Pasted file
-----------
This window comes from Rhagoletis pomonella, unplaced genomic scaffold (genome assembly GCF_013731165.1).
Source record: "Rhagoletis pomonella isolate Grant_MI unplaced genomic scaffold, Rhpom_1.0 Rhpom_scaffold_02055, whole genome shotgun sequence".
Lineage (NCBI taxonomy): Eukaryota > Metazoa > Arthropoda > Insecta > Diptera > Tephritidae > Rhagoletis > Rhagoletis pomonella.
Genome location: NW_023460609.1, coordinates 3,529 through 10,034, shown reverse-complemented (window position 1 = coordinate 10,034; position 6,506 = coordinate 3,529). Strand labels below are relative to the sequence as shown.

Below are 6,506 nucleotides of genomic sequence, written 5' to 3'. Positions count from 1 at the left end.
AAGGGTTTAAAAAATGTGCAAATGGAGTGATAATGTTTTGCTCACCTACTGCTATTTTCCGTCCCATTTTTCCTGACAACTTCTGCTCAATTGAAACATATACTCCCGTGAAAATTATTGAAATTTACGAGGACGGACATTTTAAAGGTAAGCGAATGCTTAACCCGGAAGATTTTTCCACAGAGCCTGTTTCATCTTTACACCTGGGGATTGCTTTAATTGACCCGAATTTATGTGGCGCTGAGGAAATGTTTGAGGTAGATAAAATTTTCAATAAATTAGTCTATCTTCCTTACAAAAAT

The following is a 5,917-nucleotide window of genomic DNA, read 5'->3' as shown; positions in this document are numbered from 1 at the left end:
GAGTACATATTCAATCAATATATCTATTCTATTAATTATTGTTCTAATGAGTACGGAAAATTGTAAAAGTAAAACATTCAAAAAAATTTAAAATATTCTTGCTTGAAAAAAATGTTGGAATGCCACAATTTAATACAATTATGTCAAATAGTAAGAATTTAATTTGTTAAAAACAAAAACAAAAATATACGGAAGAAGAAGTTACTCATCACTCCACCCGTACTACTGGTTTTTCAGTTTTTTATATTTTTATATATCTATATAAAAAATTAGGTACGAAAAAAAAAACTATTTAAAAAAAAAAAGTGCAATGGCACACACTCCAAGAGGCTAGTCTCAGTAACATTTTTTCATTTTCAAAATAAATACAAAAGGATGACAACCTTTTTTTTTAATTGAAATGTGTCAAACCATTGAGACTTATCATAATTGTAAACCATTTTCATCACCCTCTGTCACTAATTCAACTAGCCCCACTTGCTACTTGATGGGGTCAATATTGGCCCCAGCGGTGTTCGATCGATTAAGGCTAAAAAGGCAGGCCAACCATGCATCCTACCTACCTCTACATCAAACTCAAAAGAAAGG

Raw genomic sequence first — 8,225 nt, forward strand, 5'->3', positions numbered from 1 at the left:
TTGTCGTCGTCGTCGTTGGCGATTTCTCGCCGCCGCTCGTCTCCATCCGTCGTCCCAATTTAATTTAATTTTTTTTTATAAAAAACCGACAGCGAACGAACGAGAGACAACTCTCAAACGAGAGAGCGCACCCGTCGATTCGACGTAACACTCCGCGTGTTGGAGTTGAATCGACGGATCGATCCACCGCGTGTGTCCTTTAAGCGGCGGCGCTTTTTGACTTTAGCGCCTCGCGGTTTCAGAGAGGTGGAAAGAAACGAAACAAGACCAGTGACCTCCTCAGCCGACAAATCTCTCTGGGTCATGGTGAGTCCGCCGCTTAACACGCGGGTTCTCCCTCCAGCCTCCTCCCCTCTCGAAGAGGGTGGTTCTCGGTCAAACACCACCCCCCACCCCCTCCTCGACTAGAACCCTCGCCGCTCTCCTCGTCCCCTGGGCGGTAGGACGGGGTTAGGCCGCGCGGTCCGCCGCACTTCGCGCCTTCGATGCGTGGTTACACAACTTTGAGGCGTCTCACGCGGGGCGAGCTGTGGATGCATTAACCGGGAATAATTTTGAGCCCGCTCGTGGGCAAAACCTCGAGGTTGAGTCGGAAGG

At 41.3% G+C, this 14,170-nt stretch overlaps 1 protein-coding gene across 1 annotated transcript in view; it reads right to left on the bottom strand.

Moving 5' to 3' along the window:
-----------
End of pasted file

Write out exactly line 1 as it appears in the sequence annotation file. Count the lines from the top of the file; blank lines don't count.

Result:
This window comes from Rhagoletis pomonella, unplaced genomic scaffold (genome assembly GCF_013731165.1).